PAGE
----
I’m delighted to be part of the Wellcome Book Prize Book Tour hosted by @wellcomebkprize.
2019 marks the 10th anniversary of the prestigious prize that over the last decade has been dedicated to celebrating everything from novels, to memoirs, to popular science.
The anniversary Book Tour aims to celebrate and showcase a range of titles, that have over the years, been recognised by the Wellcome Book Trust for illuminating our relationship with health, medicine and illness.
I chose to focus on a book that was shortlisted for the 2014 prize- ‘Wounded’ by Emily Mayhew.
In the introduction, the author chooses to highlight the voices of the innumerable wounded soldiers that were casualties in the Western Front during the Great War.
Just as the words of war poets told us about the pain and suffering of war, those that have been rendered wounded and their caregivers have an important story to tell too.
Gathering testimonies of individuals from archives or hastily scribbled letters sent home to loved ones, Mayhew assembles these neglected stories and weaves them into a social history.
The first story traces the history of a young soldier, Mickey Chater, injured at the Front in the battle of Neuve Chapelle.
After working and waiting in the trenches for many days, responsible for digging relief trenches, the guns crash into life one morning at 7.30 am. What follows is a barrage of artillery that made them stop work in the trenches because ‘ both air and earth became one quivering jelly’.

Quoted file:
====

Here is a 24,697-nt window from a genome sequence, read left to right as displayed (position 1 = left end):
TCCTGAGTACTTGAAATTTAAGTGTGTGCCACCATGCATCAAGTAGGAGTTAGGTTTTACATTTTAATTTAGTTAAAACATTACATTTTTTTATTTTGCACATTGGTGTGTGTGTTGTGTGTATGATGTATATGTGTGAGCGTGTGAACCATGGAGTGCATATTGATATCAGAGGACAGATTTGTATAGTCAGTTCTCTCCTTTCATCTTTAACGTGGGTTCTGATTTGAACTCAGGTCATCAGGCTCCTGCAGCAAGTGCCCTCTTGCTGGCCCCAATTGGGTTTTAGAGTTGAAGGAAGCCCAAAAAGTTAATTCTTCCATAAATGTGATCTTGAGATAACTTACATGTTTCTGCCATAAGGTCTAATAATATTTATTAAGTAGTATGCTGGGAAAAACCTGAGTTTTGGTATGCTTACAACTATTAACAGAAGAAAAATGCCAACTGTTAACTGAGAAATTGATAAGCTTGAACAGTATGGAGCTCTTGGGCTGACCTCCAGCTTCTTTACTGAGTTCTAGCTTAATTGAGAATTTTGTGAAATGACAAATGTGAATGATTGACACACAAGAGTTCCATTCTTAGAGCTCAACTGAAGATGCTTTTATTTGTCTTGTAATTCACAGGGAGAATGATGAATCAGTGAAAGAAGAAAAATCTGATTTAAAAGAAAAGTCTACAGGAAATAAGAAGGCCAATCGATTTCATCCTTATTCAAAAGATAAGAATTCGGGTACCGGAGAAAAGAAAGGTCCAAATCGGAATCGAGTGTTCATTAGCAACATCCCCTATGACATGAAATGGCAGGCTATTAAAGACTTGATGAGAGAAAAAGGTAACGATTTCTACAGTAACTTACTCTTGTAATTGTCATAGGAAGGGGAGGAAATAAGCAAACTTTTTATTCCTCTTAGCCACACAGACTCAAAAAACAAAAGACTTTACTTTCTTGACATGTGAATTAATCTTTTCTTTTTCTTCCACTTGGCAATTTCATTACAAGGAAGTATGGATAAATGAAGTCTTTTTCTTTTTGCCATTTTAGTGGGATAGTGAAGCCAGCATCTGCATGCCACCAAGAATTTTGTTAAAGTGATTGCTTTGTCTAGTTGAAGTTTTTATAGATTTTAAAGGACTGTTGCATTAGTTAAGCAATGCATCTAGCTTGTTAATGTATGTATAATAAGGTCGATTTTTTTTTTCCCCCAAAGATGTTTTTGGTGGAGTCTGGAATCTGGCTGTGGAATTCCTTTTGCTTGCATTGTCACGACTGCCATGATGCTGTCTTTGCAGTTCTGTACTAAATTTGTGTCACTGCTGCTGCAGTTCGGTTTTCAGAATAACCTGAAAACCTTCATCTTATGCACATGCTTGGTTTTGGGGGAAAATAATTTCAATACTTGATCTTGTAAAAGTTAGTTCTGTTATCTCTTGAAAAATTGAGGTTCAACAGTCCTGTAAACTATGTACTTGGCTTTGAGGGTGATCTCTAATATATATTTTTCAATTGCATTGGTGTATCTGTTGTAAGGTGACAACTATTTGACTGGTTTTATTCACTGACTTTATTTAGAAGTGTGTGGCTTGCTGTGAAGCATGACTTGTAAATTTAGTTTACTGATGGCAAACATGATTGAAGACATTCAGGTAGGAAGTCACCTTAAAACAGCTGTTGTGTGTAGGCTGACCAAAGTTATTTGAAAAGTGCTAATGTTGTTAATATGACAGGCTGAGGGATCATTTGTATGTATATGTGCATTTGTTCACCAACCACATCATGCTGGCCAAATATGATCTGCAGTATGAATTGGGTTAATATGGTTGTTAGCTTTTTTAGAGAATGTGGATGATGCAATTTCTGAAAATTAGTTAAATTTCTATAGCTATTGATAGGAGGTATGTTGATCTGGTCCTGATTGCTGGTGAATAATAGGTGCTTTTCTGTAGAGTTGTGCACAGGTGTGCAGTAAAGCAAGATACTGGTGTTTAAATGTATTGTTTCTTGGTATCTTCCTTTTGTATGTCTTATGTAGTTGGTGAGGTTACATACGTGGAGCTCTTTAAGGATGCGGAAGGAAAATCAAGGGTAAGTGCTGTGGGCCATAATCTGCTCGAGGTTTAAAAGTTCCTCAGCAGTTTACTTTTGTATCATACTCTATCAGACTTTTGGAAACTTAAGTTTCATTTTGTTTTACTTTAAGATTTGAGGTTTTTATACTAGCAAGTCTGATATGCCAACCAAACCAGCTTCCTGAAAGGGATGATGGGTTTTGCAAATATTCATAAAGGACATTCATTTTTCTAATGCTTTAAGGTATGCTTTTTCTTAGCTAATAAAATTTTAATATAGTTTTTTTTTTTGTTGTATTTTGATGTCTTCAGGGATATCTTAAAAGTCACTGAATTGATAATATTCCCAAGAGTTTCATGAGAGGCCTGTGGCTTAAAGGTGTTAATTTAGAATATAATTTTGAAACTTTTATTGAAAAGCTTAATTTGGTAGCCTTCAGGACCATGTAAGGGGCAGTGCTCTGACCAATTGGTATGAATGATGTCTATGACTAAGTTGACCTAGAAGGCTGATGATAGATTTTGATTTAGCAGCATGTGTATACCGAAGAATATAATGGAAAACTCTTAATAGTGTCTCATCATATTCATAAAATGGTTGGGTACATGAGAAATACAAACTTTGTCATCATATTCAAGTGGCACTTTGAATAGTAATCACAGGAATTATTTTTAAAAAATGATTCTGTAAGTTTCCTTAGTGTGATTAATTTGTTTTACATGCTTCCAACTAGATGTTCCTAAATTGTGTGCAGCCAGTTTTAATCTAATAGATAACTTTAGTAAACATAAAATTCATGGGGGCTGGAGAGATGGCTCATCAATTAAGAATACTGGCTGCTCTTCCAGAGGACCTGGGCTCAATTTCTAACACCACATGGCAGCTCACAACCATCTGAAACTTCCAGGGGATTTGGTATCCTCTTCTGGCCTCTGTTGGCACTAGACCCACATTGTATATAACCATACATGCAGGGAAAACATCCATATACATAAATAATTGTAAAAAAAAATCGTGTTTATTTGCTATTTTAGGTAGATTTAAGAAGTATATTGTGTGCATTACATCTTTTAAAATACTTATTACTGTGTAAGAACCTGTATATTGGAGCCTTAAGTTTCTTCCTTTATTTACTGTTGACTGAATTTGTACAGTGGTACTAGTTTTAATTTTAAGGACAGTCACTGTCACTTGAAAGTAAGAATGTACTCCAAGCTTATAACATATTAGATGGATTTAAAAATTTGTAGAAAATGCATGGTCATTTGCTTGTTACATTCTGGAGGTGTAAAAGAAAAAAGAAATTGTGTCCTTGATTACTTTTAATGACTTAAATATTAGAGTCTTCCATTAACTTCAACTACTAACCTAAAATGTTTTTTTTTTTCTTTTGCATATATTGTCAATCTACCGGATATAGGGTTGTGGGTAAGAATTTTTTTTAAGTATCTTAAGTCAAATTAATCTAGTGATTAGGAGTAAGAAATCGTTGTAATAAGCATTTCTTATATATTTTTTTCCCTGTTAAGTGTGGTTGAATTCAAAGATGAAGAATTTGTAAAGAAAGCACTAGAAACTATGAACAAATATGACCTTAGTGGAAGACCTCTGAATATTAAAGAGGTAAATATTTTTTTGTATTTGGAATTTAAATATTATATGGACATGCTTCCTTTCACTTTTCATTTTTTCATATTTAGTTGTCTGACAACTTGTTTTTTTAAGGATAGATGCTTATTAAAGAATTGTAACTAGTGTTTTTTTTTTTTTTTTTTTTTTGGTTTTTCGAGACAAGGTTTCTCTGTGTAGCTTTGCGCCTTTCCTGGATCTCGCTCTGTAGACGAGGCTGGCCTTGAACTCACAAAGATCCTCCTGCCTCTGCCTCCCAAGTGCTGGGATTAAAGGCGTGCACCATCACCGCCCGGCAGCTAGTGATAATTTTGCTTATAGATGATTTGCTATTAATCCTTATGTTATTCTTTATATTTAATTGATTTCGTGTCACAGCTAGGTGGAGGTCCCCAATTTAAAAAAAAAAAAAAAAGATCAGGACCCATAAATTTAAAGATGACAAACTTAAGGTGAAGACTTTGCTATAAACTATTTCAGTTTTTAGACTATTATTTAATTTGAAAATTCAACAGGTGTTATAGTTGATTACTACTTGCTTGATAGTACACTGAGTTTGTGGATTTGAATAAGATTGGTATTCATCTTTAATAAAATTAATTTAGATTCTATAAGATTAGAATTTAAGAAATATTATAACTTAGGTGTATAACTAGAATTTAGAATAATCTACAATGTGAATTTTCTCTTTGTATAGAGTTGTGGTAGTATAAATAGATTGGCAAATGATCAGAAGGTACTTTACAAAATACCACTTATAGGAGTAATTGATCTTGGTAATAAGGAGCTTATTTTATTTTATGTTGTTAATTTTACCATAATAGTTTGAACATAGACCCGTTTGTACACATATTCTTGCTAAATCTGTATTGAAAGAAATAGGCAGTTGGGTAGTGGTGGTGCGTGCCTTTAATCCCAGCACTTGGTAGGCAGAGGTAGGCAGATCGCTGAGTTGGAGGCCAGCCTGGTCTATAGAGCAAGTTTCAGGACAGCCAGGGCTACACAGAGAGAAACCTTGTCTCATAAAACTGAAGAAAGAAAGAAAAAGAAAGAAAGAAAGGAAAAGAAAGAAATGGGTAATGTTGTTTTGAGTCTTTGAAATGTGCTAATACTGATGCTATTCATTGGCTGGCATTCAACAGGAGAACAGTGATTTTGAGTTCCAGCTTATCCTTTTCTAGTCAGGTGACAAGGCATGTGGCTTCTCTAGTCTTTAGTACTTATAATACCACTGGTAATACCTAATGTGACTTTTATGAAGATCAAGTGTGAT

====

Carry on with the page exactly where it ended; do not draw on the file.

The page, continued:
Squadrons of aircraft flew over head but what Chater vividly remembered was the frantic song of the larks who were rudely disturbed in their hundreds from the fields surrounding Neuve Chapelle. The town was decimated within half an hour of shelling – blasting the town square, tossing trees hither- thither into the air- hitting the brewery and scattering wooden barrels into the streets.
Though Chater survives – his well-being is short lived. In a subsequent attack the following day Chater is hit by enemy artillery – hot metal clawing away at his cheek, teeth and jaw bones. Blood streaming into his eyes and pain bringing him to the edge of consciousness – he is later rescued due to his pleas of help and taken to an abandoned farmhouse. Here a Regimental Medical Officer slips morphine tablets into his mouth to numb the pain so that he can be transferred by a jolting ambulance ride to the nearest hospital – sixty miles along the Boulogne road.
He is scheduled for surgery once there. As he falls asleep he is filled with wonderment for his personal war.
“Months of waiting and then just minutes of fighting. There would be no great victory for him to remember, only this pain. But also something else: the faces of all the men and the women who had appeared before him, determined to fight for his life. Those were the memories worth saving.”
‘Wounded’ is a gripping, raw and very personal look at the stories of the casualties of war and their struggle to overcome their injuries.